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Weather Fury: The 18 billion-dollar weather disasters of 2021

NOAA recently determined that the United States experienced a record 18 weather disasters during the first nine months of 2021.

WASHINGTON — The National Oceanic and Atmospheric Administration (NOAA) recently determined that the United States experienced 18 weather disasters during the first nine months of 2021, each of which caused at least one billion dollars in damages. 

The total cost of these disasters was in excess of $104 billion in damages. Hurricane Ida was the costliest natural disaster of 2021, with an estimated $60 billion price tag, making it one of the five costliest hurricanes in U.S. history.

September 2021 was a particularly destructive weather month for the United States, according to NOAA’s National Centers for Environmental Information (NCEI). 

Four of the 18 billion-dollar weather disasters occurred last month. They include flooding from Hurricane Ida, Hurricane Nicolas’ landfall in Texas, and continuing wildfires and drought conditions across much of the West. Some of the other billion-dollar weather disasters NOAA cited occurred earlier in 2021. They include widespread flooding and severe weather in California in January, as well as a record winter storm and cold wave in February that was particularly destructive in Texas.

The United States is a large and geographically diverse country with weather-related disasters that are unique to different regions of the country. 

NOAA has tracked billion-dollar weather events since 1980, with the existing record for most in a given calendar year being 22 in 2020. 

The 22 billion-dollar weather disasters last year shattered the previous record of 16 that occurred twice previously in 2011 and 2017. With 18 through the end of September, 2021 could break last year’s record.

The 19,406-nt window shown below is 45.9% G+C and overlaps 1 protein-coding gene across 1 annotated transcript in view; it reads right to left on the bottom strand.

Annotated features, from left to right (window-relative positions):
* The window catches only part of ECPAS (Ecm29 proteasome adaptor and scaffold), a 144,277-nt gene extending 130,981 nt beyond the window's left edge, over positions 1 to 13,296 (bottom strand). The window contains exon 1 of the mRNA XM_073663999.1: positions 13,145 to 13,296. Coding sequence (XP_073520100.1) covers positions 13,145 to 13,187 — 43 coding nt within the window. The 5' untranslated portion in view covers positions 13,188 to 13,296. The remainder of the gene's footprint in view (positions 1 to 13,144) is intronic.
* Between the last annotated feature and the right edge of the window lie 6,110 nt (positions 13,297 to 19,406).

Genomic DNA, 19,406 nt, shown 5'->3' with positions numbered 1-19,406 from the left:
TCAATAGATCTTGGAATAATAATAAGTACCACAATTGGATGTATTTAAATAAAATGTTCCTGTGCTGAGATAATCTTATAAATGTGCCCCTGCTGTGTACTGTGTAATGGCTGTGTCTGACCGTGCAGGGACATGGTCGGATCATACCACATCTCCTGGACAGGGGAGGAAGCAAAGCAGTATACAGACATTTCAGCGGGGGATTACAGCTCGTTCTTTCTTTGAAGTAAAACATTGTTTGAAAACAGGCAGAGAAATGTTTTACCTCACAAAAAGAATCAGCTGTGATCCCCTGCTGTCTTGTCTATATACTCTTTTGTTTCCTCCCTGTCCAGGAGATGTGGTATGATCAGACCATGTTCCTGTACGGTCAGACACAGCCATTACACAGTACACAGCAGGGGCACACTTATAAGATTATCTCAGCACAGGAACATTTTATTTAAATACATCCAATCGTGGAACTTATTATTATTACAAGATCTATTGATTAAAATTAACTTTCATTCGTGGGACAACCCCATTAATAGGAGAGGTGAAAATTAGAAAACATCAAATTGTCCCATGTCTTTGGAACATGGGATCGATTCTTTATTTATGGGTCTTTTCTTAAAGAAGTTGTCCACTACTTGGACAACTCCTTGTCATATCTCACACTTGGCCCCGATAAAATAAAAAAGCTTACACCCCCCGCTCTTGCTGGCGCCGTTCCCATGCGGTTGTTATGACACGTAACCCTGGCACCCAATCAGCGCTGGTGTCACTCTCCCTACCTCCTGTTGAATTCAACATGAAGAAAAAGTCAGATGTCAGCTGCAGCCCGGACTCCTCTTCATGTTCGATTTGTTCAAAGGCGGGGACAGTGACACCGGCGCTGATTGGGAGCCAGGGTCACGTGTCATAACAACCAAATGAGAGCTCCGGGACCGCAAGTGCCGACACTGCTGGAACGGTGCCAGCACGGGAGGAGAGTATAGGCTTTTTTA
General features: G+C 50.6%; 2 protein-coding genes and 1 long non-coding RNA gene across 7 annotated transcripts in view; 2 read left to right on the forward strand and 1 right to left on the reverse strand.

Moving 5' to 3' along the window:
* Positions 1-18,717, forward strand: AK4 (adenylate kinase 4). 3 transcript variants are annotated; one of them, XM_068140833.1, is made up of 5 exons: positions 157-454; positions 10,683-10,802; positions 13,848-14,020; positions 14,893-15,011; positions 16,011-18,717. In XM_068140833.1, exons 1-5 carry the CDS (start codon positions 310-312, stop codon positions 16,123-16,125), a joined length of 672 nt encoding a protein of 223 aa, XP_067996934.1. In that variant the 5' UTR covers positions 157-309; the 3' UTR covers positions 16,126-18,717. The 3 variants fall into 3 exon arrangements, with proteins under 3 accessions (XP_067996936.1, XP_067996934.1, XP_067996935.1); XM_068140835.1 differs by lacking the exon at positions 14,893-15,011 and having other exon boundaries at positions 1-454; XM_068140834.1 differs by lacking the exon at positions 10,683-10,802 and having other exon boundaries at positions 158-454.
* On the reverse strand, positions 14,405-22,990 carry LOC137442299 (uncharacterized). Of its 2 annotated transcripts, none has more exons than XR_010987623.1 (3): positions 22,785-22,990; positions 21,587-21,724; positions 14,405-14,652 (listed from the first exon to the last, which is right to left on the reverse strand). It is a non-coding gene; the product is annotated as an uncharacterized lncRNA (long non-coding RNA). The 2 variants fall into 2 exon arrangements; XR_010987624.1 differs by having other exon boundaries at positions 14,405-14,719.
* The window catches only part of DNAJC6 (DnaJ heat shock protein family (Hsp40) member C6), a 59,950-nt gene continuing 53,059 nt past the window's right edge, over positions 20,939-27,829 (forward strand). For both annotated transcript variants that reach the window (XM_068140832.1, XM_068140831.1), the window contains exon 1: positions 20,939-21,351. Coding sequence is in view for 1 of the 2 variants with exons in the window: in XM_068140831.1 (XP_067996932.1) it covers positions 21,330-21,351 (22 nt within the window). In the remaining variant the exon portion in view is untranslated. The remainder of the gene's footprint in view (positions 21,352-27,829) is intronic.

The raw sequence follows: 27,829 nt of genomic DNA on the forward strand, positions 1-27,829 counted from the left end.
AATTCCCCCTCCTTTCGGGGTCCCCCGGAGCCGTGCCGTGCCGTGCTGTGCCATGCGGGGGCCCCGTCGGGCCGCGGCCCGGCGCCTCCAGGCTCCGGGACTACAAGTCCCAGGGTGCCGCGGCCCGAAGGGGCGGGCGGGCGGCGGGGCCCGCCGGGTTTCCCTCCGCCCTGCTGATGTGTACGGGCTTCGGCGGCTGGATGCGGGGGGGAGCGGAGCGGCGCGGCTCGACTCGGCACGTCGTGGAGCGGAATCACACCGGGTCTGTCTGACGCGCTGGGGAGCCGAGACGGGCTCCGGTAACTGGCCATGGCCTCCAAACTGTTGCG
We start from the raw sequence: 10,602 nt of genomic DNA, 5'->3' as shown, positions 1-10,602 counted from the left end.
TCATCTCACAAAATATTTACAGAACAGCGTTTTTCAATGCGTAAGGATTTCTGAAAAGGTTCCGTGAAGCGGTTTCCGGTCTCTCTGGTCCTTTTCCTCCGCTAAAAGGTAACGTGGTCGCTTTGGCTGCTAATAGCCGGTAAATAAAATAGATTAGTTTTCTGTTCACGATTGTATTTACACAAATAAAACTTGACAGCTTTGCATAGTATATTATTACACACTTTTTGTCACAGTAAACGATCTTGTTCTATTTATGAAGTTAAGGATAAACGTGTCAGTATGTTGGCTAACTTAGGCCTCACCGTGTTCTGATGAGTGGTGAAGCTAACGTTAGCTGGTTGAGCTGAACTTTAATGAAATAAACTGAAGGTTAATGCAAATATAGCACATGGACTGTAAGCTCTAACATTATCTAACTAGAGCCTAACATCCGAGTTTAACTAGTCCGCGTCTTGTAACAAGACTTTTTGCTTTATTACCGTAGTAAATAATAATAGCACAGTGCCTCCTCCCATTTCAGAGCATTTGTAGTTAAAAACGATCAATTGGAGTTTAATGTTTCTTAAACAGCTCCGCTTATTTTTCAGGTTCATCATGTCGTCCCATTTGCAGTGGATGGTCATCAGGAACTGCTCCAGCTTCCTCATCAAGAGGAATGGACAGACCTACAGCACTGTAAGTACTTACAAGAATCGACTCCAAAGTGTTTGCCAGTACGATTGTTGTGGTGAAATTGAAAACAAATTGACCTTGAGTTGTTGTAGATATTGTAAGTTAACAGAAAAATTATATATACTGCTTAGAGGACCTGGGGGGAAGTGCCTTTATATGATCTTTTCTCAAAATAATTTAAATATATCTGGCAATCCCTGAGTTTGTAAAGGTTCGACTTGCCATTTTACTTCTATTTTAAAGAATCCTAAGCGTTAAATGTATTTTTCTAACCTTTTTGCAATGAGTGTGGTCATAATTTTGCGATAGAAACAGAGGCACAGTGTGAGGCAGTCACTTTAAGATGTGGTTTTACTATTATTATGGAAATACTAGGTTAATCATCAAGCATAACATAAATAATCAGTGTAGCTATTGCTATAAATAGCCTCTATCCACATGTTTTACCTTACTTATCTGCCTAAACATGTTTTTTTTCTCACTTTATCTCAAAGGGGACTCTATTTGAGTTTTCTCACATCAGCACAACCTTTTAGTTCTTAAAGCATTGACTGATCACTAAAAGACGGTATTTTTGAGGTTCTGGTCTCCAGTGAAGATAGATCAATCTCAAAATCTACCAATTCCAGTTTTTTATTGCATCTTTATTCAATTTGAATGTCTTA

This trend of increased number and frequency of billion-dollar weather disasters in recent years has multiple causes. It’s easier now for extreme weather to be more destructive since the U.S. population and amount of development in coastal areas has never been larger, but that’s only part of the story. 

Inflation also plays a role. For example, while Hurricane Ida cost in excess of $60 billion in 2021, the same storm impacting the same areas would have caused only $29 billion in damages in 1990, based on data from the U.S. Bureau of Labor Statistics. 

Also, according to NOAA: “…climate change is increasing the frequency of some types of extremes that lead to billion-dollar disasters.”

These events underscore the importance of listening to your local authorities and meteorologists, such as those on the WUSA9 Weather Team, when threatening weather is in the forecast. By being informed, you can take the necessary steps to ensure your personal safety and minimize the risk of damage to your property.

Track the latest changes on the Drought Monitor Index here. 

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